I have a small problem to understand (or distinguish between) two concepts of free mixing enthalpy.

In several textbooks, I found the following formula for the molar free mixing enthalpy (binary system):

$\Delta_{mix}G_m = RT (x_A \ln{a_A} + x_B \ln{a_B}) \tag{1}$

When it comes to free reaction enthalpies, the given formula is:

$\Delta_{r}G_m = \Delta_{r}G{^\circ}_m + RT \sum \nu_i \ln{a_i} \tag{2}$

Where $RT \sum \nu_i \ln{a_i}$ represents the influence of mixing of the products and reagents. As far as I understand this, the second term of Eqn. (2) , e.i. $RT \sum \nu_i \ln{a_i}$, should be equal to $\Delta_{mix}G_m$ (Eqn. (1)).

But this would only be true, if $x_i = \nu_i$. My problem is to verify this.

If one considers Eqn. (3):

$d\xi = \frac{dn_i}{\nu_i} \tag{3}$

With $x_i = \frac{n_i}{\sum n_i}$ and, therefore $dn_i = dx_i\sum n_i$, follows that

$\nu_i d\xi = n dx_i \tag{4}$

with $n = \sum n_i$. To solve Eqn. (4) an integration is necessary, but I am not sure, how to set the integration boundaries. My guess is:

Since $\xi$ goes from 0 to 1, what means at 0 no substances were converted and at 1 all (= n) substances have transformed, the boundaries would be as follows:

$\nu_i \int_{0}^{n} d\xi = n \int_{0}^{x_i}dx_i \tag{5}$

In fact, this would lead to $\nu_i = x_i$. Unfortunately, I think this might be a fallacy because I might have chosen the boundaries to fulfill my expectation ^^

What is the correct way to interpret this?


$\nu_i$ and $x_i$ are not equal (in general). This can simply be verified by understanding that in general the $\nu_i$ can be negative (for educts) and greater than one which are both properties $x_i$ does not have since it's values are by definition confined to the range from zero to one.

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  • $\begingroup$ And what causes the "difference" in the two expressions for the free mixing enthalpy? $\endgroup$ – user65662 Aug 3 '18 at 8:05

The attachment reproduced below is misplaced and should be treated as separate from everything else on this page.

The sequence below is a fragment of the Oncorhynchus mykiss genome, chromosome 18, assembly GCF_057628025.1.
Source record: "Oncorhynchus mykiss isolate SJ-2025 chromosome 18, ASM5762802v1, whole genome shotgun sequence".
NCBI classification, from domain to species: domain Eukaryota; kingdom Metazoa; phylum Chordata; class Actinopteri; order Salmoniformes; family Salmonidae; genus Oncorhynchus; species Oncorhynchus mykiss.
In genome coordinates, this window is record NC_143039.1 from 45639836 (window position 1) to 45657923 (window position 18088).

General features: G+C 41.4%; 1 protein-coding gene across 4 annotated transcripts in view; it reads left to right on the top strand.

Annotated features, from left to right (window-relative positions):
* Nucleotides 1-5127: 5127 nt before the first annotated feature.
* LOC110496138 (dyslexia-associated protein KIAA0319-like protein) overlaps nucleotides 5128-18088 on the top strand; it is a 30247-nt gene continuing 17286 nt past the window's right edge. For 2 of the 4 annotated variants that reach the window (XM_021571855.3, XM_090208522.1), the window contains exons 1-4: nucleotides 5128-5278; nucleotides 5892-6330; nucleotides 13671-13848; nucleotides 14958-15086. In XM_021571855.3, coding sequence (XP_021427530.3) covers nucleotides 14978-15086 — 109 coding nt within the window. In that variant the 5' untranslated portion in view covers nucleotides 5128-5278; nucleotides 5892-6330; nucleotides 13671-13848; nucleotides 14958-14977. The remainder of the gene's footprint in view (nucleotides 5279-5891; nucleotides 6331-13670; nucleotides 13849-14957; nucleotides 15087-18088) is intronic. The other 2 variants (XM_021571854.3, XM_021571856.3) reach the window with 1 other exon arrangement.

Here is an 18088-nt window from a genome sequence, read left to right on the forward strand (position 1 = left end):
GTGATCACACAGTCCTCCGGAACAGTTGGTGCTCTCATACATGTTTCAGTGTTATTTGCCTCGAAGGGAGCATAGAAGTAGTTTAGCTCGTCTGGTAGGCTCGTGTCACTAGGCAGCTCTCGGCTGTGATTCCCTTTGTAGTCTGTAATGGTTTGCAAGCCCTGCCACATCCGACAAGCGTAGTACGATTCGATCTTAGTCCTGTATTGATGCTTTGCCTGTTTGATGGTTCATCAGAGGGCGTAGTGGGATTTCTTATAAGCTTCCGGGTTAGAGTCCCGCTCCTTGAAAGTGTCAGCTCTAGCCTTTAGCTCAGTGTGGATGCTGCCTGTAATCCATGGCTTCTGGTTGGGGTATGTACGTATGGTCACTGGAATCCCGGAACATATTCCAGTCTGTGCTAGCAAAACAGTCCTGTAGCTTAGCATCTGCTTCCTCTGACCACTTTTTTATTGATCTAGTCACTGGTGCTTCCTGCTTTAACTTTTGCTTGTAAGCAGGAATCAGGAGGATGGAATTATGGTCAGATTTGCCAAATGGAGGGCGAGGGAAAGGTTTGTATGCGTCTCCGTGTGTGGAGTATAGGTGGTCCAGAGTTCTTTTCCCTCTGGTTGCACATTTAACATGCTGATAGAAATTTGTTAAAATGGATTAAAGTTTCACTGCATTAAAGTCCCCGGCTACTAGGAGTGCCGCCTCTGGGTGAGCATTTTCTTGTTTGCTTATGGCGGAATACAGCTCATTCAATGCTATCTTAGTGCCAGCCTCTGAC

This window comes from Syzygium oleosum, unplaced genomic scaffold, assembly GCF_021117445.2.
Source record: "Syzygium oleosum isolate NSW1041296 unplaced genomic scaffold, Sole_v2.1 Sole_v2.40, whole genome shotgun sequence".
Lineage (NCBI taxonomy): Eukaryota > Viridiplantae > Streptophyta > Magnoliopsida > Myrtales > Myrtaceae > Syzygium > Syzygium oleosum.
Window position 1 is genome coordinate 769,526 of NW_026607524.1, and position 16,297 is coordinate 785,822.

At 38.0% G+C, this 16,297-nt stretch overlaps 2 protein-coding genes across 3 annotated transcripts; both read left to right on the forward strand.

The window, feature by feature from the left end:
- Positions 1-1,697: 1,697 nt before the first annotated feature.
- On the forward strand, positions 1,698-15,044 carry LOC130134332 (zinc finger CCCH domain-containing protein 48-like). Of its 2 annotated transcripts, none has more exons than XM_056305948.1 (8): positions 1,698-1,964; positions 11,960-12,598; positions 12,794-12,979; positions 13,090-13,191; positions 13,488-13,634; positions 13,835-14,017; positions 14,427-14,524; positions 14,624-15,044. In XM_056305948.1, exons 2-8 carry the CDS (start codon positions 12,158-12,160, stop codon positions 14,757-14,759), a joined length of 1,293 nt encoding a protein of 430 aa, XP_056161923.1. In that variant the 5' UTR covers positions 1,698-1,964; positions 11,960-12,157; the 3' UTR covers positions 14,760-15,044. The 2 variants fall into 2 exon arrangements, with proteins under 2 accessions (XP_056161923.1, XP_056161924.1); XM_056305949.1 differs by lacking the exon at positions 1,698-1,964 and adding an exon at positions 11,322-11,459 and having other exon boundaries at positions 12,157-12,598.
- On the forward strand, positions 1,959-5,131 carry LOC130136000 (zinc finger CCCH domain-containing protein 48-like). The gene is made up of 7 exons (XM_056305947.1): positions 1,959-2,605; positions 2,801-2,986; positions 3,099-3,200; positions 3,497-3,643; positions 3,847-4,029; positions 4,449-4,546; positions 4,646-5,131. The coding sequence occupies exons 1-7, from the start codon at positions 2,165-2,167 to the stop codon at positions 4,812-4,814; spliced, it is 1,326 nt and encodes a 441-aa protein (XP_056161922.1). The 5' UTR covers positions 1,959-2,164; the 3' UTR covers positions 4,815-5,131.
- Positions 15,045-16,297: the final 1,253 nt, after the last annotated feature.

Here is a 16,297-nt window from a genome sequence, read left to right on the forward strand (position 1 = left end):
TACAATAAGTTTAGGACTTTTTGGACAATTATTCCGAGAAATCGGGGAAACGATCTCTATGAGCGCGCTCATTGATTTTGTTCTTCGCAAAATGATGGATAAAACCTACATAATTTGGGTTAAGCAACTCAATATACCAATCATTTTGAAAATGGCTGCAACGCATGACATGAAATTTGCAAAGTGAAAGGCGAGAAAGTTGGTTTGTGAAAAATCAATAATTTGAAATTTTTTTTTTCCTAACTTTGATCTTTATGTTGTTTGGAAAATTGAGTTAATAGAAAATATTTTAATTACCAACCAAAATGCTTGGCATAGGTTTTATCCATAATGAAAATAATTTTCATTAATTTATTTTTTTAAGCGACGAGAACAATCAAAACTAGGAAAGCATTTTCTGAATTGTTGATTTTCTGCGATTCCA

• $\begingroup$ The difference comes from the very definition of these two enthalpies. While $\Delta_{mix}G_m = G_{after} - G_{before}$, the reaction enthalpy is defined as $\Delta_rG_m = \left(\frac{\partial G}{\partial \xi}\right)_{p,T}$. As you can see one is a difference whilst the other is a differentiation. Therefore it makes sense that the corresponding expressions differ. If you happen to understand German, I could give you a link to a script dealing with this in more detail. $\endgroup$ – Raven Aug 4 '18 at 9:24
  • $\begingroup$ Thanks, I understand german, so this script might be helpful. $\endgroup$ – user65662 Aug 4 '18 at 9:34
  • $\begingroup$ I forgot: This might be covered by the script, but I am aware of the difference in definition. But both concepts describe the mixture of several components. Why should the mixing part of the reaction Gibbs energy differ from a "normal" mixture? $\endgroup$ – user65662 Aug 4 '18 at 9:42
  • $\begingroup$ Based on your commend, I came over another possibility which might solve the issue: Since $\Delta_rG_m = \left(\frac{\partial G}{\partial \xi}\right)_{p,T}$ the following should be valid: $\int_{before}^{after} dG = RT\int_{before}^{after}\ln{a_i}dn_i$, with $d\xi=\frac{dn_i}{\nu_i}$. The problem is now, that I don't know $a_i(n_i)$ and therefore I cannot integrate the right side. If one could consider $\ln{a_i}$ to not depend on $n_i$, it would lead to the equality of the both mixing terms, but this is not true, as far as I know. $\endgroup$ – user65662 Aug 4 '18 at 10:32

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